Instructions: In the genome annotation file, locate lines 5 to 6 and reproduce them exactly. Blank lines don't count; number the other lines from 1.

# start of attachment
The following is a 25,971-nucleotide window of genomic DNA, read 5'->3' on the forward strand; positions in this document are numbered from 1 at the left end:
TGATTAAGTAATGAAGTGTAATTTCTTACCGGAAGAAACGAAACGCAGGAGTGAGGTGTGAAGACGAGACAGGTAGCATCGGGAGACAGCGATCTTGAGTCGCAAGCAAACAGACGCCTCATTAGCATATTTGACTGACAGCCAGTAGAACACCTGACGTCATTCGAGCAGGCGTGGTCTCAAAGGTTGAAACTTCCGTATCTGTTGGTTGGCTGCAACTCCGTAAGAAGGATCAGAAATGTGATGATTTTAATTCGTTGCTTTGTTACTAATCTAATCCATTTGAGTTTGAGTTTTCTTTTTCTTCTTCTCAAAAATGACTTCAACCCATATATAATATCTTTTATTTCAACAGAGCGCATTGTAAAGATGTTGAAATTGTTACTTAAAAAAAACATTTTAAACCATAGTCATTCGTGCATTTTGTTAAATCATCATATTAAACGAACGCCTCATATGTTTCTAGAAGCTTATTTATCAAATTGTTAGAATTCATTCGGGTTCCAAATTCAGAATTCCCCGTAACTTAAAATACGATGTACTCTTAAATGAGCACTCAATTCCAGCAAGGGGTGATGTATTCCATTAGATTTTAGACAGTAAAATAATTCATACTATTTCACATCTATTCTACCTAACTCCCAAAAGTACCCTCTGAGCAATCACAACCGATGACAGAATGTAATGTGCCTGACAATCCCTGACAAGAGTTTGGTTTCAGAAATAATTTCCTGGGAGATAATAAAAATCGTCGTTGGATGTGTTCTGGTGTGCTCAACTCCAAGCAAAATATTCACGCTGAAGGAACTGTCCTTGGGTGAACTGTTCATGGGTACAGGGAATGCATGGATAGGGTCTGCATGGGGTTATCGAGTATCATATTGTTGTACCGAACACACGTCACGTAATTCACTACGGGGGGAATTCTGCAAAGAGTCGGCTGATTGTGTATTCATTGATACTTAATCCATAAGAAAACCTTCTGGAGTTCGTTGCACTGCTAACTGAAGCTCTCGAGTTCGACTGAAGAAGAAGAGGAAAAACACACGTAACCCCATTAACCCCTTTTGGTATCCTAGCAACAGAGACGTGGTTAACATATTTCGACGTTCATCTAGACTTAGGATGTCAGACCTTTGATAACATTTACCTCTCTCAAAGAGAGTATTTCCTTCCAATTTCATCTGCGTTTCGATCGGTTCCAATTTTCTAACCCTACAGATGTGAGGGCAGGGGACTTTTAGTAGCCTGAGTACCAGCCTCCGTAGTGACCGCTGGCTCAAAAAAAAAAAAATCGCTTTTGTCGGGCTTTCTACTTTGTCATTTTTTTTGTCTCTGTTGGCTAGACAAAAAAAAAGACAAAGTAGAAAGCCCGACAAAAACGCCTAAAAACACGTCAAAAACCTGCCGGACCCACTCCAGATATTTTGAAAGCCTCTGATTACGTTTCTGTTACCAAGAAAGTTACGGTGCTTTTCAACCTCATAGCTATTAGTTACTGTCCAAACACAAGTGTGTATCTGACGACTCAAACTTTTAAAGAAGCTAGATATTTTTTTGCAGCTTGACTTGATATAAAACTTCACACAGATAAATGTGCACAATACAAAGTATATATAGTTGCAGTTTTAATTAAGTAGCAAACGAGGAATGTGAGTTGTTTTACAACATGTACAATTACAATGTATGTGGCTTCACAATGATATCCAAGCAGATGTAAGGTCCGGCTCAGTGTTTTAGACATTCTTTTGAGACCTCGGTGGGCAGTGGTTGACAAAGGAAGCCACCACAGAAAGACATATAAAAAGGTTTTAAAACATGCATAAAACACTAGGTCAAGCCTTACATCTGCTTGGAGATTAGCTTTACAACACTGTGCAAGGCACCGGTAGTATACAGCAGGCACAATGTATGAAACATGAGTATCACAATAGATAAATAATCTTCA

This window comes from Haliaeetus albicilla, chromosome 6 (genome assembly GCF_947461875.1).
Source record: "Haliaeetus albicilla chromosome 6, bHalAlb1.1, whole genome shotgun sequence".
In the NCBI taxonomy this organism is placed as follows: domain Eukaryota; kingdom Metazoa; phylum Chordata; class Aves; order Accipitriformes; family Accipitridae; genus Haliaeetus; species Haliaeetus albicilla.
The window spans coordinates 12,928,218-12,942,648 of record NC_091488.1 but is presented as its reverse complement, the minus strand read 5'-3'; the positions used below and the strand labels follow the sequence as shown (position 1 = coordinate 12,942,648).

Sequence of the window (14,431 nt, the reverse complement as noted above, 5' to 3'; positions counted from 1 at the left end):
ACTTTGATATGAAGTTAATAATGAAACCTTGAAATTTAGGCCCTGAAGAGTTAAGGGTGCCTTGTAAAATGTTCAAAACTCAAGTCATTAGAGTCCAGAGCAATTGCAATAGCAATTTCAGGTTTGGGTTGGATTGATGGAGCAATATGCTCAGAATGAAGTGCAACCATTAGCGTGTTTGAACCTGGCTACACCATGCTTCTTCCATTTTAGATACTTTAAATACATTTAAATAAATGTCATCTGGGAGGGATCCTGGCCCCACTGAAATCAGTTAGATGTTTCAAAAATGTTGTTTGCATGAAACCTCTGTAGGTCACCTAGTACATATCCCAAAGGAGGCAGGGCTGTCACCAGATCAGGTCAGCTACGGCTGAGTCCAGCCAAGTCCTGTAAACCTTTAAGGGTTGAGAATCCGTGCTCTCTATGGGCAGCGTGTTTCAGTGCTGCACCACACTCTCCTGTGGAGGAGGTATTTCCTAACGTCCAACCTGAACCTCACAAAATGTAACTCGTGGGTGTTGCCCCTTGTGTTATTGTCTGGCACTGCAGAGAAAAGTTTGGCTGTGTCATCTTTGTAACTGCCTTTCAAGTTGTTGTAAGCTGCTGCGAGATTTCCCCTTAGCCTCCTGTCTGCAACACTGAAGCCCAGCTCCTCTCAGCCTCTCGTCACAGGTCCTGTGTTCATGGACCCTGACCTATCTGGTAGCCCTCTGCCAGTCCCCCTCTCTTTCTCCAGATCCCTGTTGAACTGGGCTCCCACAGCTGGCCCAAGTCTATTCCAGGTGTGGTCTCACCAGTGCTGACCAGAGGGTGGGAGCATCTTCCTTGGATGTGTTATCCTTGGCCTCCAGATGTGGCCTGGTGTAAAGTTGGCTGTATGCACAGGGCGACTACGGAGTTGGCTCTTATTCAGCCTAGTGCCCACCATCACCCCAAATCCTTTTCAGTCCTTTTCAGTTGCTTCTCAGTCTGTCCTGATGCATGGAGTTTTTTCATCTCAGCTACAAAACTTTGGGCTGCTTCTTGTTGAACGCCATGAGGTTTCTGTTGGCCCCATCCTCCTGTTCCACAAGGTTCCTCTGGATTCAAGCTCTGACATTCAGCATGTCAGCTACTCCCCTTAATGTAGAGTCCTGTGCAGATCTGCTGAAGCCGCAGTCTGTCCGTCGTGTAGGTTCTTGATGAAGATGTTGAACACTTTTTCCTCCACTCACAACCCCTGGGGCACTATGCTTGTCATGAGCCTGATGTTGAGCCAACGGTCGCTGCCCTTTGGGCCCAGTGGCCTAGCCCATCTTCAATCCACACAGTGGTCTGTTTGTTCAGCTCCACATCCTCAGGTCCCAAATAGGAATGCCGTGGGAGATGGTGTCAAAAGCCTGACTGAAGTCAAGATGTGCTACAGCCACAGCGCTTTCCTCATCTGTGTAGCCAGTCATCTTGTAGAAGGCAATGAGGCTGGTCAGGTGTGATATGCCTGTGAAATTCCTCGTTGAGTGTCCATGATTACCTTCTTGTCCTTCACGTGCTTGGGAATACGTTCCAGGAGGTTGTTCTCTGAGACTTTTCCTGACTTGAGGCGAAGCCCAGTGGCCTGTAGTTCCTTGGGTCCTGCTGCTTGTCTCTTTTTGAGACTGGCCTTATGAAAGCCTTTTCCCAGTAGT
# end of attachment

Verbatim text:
In the NCBI taxonomy this organism is placed as follows: domain Eukaryota; kingdom Metazoa; phylum Chordata; class Aves; order Accipitriformes; family Accipitridae; genus Haliaeetus; species Haliaeetus albicilla.
The window spans coordinates 12,928,218-12,942,648 of record NC_091488.1 but is presented as its reverse complement, the minus strand read 5'-3'; the positions used below and the strand labels follow the sequence as shown (position 1 = coordinate 12,942,648).